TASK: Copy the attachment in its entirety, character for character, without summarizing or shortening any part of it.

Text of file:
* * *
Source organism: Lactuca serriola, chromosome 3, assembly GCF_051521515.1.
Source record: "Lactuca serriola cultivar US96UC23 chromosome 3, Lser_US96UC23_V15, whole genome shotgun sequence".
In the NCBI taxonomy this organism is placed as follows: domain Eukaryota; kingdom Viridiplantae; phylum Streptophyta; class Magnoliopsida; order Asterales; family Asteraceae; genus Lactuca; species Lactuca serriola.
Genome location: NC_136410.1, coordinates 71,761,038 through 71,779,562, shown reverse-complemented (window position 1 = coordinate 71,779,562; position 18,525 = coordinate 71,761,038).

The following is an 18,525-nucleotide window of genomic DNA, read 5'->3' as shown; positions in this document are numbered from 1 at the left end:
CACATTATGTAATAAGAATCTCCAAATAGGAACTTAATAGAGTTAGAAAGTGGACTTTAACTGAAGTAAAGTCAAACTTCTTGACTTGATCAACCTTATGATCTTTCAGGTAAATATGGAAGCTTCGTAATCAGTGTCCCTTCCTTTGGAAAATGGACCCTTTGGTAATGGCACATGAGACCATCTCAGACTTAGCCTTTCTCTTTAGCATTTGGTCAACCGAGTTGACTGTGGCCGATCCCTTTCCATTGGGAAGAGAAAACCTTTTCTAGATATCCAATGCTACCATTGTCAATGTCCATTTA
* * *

Source organism: Lactuca serriola, chromosome 3, assembly GCF_051521515.1.
Source record: "Lactuca serriola cultivar US96UC23 chromosome 3, Lser_US96UC23_V15, whole genome shotgun sequence".
In the NCBI taxonomy this organism is placed as follows: domain Eukaryota; kingdom Viridiplantae; phylum Streptophyta; class Magnoliopsida; order Asterales; family Asteraceae; genus Lactuca; species Lactuca serriola.
Genome location: NC_136410.1, coordinates 71,761,038 through 71,779,562, shown reverse-complemented (window position 1 = coordinate 71,779,562; position 18,525 = coordinate 71,761,038).

The following is an 18,525-nucleotide window of genomic DNA, read 5'->3' as shown; positions in this document are numbered from 1 at the left end:
CACATTATGTAATAAGAATCTCCAAATAGGAACTTAATAGAGTTAGAAAGTGGACTTTAACTGAAGTAAAGTCAAACTTCTTGACTTGATCAACCTTATGATCTTTCAGGTAAATATGGAAGCTTCGTAATCAGTGTCCCTTCCTTTGGAAAATGGACCCTTTGGTAATGGCACATGAGACCATCTCAGACTTAGCCTTTCTCTTTAGCATTTGGTCAACCGAGTTGACTGTGGCCGATCCCTTTCCATTGGGAAGAGAAAACCTTTTCTAGATATCCAATGCTACCATTGTCAATGTCCATTTA